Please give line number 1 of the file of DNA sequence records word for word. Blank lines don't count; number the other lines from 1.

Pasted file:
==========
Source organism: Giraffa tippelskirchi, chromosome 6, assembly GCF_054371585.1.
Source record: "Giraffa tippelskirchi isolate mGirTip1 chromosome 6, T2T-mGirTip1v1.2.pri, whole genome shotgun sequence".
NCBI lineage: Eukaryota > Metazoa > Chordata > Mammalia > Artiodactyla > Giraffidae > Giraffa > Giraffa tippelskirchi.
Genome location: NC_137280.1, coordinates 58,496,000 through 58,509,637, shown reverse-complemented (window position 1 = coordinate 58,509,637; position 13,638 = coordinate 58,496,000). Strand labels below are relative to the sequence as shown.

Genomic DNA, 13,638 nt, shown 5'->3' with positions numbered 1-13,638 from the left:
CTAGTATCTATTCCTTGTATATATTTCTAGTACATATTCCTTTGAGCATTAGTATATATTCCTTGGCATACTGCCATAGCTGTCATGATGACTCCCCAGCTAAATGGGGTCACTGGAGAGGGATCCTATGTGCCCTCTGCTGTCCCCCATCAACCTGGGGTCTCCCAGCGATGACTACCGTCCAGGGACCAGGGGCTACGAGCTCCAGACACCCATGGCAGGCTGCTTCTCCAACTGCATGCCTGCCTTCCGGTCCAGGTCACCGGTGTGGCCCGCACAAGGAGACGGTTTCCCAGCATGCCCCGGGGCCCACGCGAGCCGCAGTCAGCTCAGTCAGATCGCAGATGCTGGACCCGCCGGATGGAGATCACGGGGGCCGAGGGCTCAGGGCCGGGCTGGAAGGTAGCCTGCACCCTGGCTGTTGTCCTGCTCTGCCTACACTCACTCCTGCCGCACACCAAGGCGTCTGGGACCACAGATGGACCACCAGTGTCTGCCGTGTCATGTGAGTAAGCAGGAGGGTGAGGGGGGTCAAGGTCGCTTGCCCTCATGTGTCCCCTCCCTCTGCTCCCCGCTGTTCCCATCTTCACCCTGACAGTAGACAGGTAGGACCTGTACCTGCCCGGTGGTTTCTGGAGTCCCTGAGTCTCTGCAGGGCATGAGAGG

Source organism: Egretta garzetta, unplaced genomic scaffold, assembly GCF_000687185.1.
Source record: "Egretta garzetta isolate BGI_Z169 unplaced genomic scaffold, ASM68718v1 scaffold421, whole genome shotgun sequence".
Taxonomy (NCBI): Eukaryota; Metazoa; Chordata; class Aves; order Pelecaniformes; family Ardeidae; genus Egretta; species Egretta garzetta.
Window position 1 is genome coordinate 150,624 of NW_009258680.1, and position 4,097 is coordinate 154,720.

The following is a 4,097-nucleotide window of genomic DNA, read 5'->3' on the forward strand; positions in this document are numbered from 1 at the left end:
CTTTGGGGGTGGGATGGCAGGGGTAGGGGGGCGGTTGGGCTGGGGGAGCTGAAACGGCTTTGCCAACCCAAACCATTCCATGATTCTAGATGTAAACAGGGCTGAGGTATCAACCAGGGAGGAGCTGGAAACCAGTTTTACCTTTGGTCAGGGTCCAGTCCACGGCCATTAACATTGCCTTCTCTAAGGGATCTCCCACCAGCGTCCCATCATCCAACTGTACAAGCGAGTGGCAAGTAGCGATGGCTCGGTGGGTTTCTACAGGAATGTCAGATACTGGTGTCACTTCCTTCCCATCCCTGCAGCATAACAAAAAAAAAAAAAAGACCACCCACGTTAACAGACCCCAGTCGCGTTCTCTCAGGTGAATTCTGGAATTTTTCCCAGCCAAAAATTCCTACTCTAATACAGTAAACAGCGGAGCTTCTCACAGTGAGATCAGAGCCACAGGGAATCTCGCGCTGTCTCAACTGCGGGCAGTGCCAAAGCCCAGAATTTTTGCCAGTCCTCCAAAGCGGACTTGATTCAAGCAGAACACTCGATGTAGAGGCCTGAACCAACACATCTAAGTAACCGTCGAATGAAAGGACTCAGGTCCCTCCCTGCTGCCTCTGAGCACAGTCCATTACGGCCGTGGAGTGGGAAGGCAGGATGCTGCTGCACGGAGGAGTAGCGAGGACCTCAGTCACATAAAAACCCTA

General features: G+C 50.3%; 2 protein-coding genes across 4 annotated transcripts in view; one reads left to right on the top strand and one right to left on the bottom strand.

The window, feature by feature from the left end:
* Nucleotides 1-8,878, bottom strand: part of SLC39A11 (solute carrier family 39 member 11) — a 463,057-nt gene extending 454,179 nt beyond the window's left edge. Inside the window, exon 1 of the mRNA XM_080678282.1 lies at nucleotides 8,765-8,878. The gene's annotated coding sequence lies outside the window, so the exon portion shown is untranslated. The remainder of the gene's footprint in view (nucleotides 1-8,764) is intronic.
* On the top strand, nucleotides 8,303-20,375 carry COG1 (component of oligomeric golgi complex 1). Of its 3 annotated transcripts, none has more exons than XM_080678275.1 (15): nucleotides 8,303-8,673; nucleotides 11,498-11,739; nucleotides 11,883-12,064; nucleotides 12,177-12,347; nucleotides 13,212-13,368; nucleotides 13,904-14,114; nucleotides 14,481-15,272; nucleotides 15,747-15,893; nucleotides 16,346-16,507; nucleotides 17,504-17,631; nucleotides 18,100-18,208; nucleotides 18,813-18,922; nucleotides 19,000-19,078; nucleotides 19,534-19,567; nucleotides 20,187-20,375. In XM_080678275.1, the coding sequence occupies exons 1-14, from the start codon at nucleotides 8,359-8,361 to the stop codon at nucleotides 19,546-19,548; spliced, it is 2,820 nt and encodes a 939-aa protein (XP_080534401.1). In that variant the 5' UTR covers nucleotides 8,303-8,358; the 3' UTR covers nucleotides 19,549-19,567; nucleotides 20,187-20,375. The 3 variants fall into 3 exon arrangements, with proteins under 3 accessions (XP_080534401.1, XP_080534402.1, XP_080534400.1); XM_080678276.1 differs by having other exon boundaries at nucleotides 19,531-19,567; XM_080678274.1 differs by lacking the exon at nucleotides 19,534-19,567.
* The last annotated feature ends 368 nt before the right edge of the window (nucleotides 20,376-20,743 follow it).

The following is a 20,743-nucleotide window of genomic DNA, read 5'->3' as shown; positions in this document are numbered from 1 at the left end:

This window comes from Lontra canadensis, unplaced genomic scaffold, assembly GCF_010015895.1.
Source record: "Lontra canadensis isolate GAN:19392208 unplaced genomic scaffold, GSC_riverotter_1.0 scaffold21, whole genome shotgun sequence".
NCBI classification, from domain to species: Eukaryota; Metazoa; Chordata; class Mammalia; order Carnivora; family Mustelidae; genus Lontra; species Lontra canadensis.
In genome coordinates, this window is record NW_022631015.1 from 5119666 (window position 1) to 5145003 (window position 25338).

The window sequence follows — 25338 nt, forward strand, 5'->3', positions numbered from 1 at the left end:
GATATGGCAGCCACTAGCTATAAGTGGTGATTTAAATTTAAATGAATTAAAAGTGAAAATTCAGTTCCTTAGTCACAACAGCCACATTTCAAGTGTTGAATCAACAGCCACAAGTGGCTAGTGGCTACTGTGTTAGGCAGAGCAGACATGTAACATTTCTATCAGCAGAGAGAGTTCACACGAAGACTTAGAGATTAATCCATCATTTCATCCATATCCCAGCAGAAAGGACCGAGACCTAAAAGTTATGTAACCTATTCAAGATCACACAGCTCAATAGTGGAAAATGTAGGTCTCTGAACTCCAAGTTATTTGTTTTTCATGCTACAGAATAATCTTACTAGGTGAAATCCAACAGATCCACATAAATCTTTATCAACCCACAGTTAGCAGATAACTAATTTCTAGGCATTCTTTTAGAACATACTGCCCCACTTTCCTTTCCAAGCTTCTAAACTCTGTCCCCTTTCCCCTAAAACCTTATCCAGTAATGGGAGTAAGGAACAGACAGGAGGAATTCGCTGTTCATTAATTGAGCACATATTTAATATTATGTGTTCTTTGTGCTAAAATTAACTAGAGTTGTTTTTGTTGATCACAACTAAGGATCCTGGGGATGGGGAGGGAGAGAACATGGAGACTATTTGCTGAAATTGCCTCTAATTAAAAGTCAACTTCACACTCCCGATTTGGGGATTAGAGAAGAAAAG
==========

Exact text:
Source organism: Giraffa tippelskirchi, chromosome 6, assembly GCF_054371585.1.